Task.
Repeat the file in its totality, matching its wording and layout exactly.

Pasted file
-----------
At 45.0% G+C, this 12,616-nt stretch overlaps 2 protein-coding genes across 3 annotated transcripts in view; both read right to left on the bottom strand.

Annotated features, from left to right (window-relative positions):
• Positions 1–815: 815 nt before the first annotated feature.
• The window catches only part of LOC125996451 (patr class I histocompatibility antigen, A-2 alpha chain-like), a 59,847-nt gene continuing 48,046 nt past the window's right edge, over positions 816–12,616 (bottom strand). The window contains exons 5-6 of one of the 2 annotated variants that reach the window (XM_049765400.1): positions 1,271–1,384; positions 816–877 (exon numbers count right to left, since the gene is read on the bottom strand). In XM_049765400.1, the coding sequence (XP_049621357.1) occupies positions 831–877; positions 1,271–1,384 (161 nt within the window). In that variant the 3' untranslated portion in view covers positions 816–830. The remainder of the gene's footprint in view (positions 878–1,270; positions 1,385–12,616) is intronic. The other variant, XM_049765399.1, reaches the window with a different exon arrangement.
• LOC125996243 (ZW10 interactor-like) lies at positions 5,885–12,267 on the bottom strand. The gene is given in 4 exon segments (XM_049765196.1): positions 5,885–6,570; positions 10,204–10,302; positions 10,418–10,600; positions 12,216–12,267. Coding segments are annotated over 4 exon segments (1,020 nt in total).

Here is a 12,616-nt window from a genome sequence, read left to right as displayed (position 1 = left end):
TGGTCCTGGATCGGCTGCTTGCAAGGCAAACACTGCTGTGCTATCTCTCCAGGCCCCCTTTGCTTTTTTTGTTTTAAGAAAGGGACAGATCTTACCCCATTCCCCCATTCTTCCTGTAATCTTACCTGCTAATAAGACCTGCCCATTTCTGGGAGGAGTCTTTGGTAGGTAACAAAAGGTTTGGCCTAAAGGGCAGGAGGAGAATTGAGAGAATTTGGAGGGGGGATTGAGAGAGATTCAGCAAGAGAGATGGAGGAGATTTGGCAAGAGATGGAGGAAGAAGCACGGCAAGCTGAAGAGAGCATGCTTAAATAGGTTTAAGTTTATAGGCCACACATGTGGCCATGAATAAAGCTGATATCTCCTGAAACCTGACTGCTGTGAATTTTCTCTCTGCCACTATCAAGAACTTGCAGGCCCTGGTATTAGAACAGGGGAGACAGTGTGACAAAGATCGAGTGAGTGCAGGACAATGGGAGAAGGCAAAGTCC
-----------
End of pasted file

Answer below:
At 45.0% G+C, this 12,616-nt stretch overlaps 2 protein-coding genes across 3 annotated transcripts in view; both read right to left on the bottom strand.

Annotated features, from left to right (window-relative positions):
• Positions 1–815: 815 nt before the first annotated feature.
• The window catches only part of LOC125996451 (patr class I histocompatibility antigen, A-2 alpha chain-like), a 59,847-nt gene continuing 48,046 nt past the window's right edge, over positions 816–12,616 (bottom strand). The window contains exons 5-6 of one of the 2 annotated variants that reach the window (XM_049765400.1): positions 1,271–1,384; positions 816–877 (exon numbers count right to left, since the gene is read on the bottom strand). In XM_049765400.1, the coding sequence (XP_049621357.1) occupies positions 831–877; positions 1,271–1,384 (161 nt within the window). In that variant the 3' untranslated portion in view covers positions 816–830. The remainder of the gene's footprint in view (positions 878–1,270; positions 1,385–12,616) is intronic. The other variant, XM_049765399.1, reaches the window with a different exon arrangement.
• LOC125996243 (ZW10 interactor-like) lies at positions 5,885–12,267 on the bottom strand. The gene is given in 4 exon segments (XM_049765196.1): positions 5,885–6,570; positions 10,204–10,302; positions 10,418–10,600; positions 12,216–12,267. Coding segments are annotated over 4 exon segments (1,020 nt in total).

Here is a 12,616-nt window from a genome sequence, read left to right as displayed (position 1 = left end):
TGGTCCTGGATCGGCTGCTTGCAAGGCAAACACTGCTGTGCTATCTCTCCAGGCCCCCTTTGCTTTTTTTGTTTTAAGAAAGGGACAGATCTTACCCCATTCCCCCATTCTTCCTGTAATCTTACCTGCTAATAAGACCTGCCCATTTCTGGGAGGAGTCTTTGGTAGGTAACAAAAGGTTTGGCCTAAAGGGCAGGAGGAGAATTGAGAGAATTTGGAGGGGGGATTGAGAGAGATTCAGCAAGAGAGATGGAGGAGATTTGGCAAGAGATGGAGGAAGAAGCACGGCAAGCTGAAGAGAGCATGCTTAAATAGGTTTAAGTTTATAGGCCACACATGTGGCCATGAATAAAGCTGATATCTCCTGAAACCTGACTGCTGTGAATTTTCTCTCTGCCACTATCAAGAACTTGCAGGCCCTGGTATTAGAACAGGGGAGACAGTGTGACAAAGATCGAGTGAGTGCAGGACAATGGGAGAAGGCAAAGTCC